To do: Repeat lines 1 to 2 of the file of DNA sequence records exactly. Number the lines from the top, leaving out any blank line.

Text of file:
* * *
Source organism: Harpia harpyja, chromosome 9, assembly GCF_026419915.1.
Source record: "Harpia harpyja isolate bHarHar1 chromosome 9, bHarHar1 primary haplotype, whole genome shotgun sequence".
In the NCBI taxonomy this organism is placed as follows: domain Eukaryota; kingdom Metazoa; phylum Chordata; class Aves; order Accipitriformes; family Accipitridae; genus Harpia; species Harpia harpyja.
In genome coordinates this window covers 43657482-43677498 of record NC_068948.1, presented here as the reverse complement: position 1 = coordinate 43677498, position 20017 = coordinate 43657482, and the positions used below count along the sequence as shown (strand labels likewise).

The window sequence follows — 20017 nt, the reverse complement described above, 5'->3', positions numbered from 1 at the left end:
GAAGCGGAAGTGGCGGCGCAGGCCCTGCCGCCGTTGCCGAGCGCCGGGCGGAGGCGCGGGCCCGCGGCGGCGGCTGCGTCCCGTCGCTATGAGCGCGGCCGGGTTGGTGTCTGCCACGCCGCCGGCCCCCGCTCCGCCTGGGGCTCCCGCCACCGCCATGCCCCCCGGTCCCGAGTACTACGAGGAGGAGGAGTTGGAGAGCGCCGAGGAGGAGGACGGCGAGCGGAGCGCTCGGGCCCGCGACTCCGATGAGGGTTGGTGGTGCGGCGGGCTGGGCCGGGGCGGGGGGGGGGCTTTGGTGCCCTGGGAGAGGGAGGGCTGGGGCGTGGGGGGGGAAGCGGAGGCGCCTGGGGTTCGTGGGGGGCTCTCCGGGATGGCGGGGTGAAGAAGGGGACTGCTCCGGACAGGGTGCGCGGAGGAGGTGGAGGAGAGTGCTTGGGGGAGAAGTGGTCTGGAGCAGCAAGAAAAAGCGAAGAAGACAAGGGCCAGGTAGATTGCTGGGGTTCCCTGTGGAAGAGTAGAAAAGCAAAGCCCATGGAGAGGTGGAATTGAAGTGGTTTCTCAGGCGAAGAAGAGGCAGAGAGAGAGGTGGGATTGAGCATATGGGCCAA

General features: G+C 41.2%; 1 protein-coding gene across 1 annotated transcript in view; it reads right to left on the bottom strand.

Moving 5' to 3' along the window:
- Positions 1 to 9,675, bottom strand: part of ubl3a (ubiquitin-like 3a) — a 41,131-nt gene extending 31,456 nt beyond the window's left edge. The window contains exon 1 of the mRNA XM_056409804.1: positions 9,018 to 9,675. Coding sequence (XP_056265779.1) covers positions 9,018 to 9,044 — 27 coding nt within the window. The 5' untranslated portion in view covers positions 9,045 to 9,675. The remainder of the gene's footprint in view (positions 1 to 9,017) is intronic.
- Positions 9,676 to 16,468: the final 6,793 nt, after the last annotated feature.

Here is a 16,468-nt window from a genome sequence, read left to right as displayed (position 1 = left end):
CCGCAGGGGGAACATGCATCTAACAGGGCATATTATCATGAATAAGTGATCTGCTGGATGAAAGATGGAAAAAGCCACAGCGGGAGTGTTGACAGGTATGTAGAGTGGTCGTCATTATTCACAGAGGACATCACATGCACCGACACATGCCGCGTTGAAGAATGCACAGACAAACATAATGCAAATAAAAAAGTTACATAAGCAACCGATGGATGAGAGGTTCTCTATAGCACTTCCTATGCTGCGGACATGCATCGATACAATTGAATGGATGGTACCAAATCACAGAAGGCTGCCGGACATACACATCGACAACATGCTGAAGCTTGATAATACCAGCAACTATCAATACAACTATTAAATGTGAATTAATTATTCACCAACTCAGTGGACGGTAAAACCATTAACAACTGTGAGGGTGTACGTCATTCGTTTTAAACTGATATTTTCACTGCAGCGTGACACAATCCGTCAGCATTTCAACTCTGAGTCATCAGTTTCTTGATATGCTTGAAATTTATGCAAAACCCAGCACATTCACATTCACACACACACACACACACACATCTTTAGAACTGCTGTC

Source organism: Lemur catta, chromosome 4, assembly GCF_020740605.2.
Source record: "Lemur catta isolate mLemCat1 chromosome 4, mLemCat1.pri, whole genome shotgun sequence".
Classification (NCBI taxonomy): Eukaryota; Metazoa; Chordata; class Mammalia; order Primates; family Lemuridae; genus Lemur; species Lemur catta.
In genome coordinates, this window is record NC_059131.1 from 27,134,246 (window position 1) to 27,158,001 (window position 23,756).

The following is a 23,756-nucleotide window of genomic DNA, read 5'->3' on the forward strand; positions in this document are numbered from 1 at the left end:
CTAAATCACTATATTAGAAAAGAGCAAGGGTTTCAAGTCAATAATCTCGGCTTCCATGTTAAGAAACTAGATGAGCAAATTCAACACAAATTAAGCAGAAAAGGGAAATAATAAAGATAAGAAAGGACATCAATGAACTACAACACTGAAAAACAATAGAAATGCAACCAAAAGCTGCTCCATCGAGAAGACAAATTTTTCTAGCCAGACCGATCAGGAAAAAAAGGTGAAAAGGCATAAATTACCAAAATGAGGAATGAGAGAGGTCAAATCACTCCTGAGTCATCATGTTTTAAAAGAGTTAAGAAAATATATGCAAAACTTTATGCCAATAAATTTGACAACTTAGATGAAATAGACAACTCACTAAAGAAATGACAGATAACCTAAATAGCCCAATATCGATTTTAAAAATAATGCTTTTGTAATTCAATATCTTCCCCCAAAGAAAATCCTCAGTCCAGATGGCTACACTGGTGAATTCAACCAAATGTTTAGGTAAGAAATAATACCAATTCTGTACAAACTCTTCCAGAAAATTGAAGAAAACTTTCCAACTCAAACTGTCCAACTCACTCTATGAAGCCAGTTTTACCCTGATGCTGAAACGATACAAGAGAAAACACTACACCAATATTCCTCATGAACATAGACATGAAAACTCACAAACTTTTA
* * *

Source organism: Harpia harpyja, chromosome 9, assembly GCF_026419915.1.
Source record: "Harpia harpyja isolate bHarHar1 chromosome 9, bHarHar1 primary haplotype, whole genome shotgun sequence".